Simba Team Ziwani Update: 01 August 2006
Wambua Kikwatha - team leader John Mungai Henry Lekochere Adam Abdi Justin Kiminza 2 KWS rangers
During the course of the month we carried out patrols at the Maktau and Lumo Community Sanctuaries, the Kishushe park boundary and along the Tsavo River, and the Taita Hills Wildlife Sanctuary
TOTAL SNARES COLLECTED 72
Kishushe Park Boundary and Tsavo River
Our patrols in this area took place over a period of five days. We have found that this area is a poaching hotspot for both bushmeat and ivory. Cases of armed poachers have been reported in this area and elephant carcasses found. During our patrols we came across 5 big snares and 10 small snares. Even though not many snares were found there was still evidence of poachers in the area.
Maktau, Lumo Community Sanctuary
Over the last six months there has been a drastic decline in the snaring levels in this area. Compared to last year there has been a 70% improvement in the levels of snaring in these Community Sanctuaries. There have however been reports of night poaching, which shows that decline in snaring could be due to the fact that the poachers have changed their methods as the de-snaring team has been very effective in collecting their snares.
Taita Hills Wildlife Sanctuary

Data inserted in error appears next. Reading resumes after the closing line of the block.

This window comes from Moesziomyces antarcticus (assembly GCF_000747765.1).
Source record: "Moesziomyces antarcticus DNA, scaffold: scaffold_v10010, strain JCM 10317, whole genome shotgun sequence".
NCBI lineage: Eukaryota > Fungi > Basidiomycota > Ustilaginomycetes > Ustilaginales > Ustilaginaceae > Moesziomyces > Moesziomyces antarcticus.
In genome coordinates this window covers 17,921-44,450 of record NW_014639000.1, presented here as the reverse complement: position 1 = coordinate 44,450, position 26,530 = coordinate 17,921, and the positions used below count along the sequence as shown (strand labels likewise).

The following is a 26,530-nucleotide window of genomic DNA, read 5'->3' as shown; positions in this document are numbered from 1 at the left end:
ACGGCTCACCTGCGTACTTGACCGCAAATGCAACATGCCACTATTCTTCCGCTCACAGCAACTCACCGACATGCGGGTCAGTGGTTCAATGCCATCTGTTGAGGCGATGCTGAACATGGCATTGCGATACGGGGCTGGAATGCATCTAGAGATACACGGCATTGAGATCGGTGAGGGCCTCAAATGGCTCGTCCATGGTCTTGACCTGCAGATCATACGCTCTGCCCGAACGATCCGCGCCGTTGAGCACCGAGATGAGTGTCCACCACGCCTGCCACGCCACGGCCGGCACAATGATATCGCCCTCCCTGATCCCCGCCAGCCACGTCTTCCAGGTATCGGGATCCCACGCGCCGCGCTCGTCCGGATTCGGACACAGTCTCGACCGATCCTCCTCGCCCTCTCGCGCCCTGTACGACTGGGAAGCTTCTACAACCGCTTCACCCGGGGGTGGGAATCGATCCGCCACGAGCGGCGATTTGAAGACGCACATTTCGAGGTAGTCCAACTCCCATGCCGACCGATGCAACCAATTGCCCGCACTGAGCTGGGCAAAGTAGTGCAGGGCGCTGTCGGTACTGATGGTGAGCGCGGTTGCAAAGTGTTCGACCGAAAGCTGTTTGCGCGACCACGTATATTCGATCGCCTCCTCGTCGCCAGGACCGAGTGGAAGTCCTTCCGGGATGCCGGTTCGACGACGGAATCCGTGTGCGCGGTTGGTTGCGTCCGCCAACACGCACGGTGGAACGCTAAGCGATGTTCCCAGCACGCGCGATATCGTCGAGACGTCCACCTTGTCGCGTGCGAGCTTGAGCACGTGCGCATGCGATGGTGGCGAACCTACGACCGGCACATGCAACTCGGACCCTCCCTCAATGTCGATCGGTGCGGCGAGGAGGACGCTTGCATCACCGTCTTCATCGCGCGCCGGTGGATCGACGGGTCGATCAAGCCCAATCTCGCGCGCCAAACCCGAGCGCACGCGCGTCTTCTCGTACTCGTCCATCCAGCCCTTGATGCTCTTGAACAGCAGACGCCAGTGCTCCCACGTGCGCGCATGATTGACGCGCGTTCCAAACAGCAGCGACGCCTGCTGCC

This area has not been properly patrolled for the last three months. During the rainy season the animals move to different are and for this reason the poachers do not set snares in the Sanctuary. During the dry season the animals tend to migrate back to the Sanctuary where there are water sources at the Bura River and Bura Dam. 13 snares for big game were recovered and a new type of snaring was identified whereby the poachers use rope instead of wire to make the snares.
Kasngau conservation / Trust training At the beginning of the month the Ziwani and Bura team worked together to train the Kasingau community Scouts about bushmeat operations. The training course took place over five days with two days dedicated to theory and 3 days in the field undertaking de-snaring activities. During the field work 90 snares were recovered, compromising of 52 small snares, 10 big snares and 28 bird snares. Ten spikes were also recovered.
Report by Wambua Kikwatha